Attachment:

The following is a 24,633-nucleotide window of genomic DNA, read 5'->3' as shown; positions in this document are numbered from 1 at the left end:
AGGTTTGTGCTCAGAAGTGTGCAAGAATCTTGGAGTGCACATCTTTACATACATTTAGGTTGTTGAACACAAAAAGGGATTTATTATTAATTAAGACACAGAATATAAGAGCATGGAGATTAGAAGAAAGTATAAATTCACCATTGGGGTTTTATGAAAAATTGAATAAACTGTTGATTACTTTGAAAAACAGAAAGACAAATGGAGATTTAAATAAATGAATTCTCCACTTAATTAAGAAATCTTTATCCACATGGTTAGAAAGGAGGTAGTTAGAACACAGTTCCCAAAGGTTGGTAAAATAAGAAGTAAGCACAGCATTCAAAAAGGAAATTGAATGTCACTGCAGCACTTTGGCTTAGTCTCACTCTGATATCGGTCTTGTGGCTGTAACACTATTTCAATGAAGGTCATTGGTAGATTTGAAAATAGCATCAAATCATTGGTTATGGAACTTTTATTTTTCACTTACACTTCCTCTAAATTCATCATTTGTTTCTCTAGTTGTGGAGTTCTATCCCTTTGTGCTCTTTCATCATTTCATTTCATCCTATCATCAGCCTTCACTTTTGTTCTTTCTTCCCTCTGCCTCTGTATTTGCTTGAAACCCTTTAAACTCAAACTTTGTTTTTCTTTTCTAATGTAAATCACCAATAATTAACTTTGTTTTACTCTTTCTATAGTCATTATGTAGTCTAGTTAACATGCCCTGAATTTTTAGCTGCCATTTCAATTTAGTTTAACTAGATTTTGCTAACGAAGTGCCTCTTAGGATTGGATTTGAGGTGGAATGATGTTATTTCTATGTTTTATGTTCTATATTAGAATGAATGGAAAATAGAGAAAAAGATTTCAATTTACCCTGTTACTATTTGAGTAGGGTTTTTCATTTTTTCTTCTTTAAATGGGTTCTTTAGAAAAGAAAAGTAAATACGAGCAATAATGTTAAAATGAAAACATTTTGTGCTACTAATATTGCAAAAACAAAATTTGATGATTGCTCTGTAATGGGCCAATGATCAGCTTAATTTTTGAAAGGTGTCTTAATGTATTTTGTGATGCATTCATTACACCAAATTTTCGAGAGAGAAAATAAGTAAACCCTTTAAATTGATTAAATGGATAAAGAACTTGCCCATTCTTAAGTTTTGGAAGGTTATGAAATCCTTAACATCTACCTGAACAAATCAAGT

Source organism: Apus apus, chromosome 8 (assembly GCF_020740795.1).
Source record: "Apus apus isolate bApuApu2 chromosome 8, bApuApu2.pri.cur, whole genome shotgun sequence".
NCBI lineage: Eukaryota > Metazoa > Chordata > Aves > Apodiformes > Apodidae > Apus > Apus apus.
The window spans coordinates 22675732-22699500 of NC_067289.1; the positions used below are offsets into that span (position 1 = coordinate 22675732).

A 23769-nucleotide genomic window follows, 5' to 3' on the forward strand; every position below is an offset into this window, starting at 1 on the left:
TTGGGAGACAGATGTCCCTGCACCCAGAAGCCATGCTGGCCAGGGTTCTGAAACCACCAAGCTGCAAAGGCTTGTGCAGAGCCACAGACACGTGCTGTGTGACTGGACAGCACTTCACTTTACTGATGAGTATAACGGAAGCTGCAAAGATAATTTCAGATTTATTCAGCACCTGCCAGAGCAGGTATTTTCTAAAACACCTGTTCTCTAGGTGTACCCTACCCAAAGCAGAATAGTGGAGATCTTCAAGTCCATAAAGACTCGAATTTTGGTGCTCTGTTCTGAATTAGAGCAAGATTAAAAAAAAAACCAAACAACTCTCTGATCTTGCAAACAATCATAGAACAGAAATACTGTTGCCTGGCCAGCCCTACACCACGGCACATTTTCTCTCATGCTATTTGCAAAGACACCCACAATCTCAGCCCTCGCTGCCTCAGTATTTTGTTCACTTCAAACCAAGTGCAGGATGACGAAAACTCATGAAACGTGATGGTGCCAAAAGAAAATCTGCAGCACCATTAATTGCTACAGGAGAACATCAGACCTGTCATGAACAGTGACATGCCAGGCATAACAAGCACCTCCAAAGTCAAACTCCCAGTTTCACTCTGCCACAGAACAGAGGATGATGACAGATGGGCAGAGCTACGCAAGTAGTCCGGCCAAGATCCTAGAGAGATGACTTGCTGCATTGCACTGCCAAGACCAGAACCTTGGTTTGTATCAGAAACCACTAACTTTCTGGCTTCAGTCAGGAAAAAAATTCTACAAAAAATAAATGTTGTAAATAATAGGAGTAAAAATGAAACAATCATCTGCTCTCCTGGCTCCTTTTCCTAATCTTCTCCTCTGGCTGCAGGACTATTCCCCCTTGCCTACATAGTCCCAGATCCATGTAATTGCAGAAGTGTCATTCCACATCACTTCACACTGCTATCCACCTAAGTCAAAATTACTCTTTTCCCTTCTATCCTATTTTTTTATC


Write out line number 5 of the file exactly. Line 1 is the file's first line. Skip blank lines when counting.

NCBI lineage: Eukaryota > Metazoa > Chordata > Aves > Apodiformes > Apodidae > Apus > Apus apus.